The question of state responsibility in climate change is becoming more and more relevant, as climate change continues to have detrimental effects on both the environment and the people. Sovereign states, however, cannot be forced to act. Sovereignty provides the states with a freedom to stay passive in the fight against climate change. With climate change causing sea level rise and increasing the frequency of natural disasters, the universal human rights stand threatened by the effects. International human rights law does not mention climate change, but if it can be proven that it truly violates human rights, states would have a responsibility to address climate change, at least in the sense that they ought to protect the victims of disasters and slow onset events. International environmental law provides with a responsibility to prevent environmental harm under the no-harm principle. The responsibility to prevent climate change would require that the connection between greenhouse gas emissions and climate change related environmental damage is sufficiently proven. The fact that climate change is partly natural and partly anthropological complicates this issue. The current climate change law does not appropriately address the sharing of responsibility to prevent climate change and compensate for damages caused by it. There are some principles, such as the polluter pays, beneficiary pays and ability to pay principles, which address the responsibility of those who pollute, those who benefit from the pollution, and the different levels of abilities to pay. From them, it follows that developed states ought to have a broader responsibility to pay than developing states, since they have polluted more, benefit more from the pollution, and have the means to pay more. The climate change regime is decades old, but it still fails to properly assign states with responsibilities to prevent climate change. Human rights law and environmental law compensate for some parts climate law lacks in, but the scientific uncertainties make the applicability controversial.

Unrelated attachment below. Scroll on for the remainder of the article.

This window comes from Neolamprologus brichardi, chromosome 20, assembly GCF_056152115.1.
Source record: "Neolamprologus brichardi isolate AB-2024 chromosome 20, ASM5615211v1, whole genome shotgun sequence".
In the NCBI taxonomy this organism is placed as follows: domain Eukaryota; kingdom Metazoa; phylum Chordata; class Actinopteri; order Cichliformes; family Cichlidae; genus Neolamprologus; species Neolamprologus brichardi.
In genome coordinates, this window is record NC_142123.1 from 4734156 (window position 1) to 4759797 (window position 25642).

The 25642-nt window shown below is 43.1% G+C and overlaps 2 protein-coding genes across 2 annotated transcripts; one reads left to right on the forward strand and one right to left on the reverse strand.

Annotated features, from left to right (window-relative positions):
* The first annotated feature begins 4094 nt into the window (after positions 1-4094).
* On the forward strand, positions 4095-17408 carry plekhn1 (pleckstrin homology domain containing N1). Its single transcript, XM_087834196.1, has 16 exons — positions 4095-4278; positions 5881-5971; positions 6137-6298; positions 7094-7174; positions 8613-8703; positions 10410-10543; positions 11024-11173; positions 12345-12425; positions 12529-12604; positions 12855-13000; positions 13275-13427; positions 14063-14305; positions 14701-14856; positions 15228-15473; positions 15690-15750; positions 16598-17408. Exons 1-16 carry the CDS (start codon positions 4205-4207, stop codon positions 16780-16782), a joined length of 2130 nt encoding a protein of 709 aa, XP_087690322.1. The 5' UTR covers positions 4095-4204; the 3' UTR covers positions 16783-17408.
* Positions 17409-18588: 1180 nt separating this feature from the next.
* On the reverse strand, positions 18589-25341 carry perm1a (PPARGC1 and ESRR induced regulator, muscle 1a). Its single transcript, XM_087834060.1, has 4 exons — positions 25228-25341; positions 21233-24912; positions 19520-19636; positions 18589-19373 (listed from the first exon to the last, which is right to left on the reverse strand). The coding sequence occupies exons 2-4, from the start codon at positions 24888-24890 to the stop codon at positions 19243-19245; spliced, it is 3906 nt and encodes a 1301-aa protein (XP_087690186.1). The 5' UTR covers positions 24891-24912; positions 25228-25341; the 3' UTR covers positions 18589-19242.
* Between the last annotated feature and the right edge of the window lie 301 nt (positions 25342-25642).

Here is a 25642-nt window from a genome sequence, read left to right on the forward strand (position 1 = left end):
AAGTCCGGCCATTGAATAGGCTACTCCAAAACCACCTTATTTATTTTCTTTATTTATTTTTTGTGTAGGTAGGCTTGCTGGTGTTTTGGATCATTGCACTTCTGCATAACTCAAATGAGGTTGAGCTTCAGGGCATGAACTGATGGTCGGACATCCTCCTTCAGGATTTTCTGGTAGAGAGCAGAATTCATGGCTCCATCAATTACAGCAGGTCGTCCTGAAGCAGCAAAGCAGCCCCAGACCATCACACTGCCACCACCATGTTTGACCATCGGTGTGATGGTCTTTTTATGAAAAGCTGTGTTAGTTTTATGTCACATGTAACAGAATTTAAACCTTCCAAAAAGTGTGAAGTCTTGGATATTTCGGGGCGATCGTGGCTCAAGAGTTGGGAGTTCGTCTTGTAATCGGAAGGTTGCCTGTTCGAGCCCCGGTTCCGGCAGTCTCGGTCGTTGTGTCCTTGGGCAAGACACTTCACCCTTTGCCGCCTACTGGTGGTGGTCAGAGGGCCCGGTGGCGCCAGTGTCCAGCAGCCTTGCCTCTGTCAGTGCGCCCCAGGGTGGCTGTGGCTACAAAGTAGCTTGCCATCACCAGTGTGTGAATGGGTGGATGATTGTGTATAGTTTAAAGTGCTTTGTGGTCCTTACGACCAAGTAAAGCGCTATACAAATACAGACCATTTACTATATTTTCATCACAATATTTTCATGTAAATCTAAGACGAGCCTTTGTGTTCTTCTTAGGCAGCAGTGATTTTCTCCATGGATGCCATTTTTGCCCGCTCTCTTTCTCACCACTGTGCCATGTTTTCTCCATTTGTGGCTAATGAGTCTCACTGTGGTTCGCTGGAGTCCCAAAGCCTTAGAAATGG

• Heinänen, Saku (Helsingin yliopisto, 2021)
    The thesis is a study of the communicated case ‘S.S. and the Others v. Italy’ (application no. 21660/80) of the European Court of Human Rights (ECtHR). The application is on behalf of the victims of an incident in which a migrant boat found itself in distress after having left Libya for Europe. The Libyan Coast Guard failed to rescue all of the migrants and allegedly acted negligently, mistreating those they took onboard, and returned them to Libya, exposing them to continued ill-treatment and some of them also to forced return (refoulement) to their countries of origin. Italy is a State Party to the European Convention on Human Rights (ECHR), and has a bilateral agreement, ‘Memorandum of Understanding’ (MoU), with Libya (a non-ECHR State). On the basis of the MoU, Italy funds and equips the Libyan Coast Guard. The agreement can be seen as a means to ‘outsource’ border control and to instruct Libya to intercept migrants before they reach Italy and the European Union (EU), thus effectively circumventing the obligations of the ECHR. The research question is in two parts. First, I ask whether Italy had extraterritorial jurisdiction as stated in Article 1 ECHR, and second, if it had, has Italy violated its positive obligations to secure the applicants’ rights. Jurisdiction is a ‘threshold criterium’ for the Court to study the merits of an application. As for the violations, the thesis focuses on Article 2 (right to life) and Article 3 (prohibition of torture; includes also the prohibition of forced return, or refoulement). The methodology is doctrinal in that the thesis aims to examine critically the central features of the relevant legislation and case law in order to create an arguably correct and sufficiently complete statement on the Court’s reasoning and outcome. The main sources are the provisions of the ECHR itself and the relevant previous case law of the Court, together with a literature review. Additionally, there are third-party interveners’ statements and a video reconstruction of the events. The Court’s questions and information requests to the parties, as attached to the application, are used as a starting point. Besides a hypothesis of the argumentation and the decision of the Court, some estimations are made about what could be the consequences of the decision to such bilateral pacts as the MoU between Italy and Libya, and, in general, to ‘deals’ between the EU Member States and third or transit countries. Finally, the thesis reflects on the eventual repercussions on the topical issue of the EU Commission’s 23.9.2020 proposal for the New Pact on Migration and Asylum, which appears to encourage the Member States to maintain and develop outsourcing practices.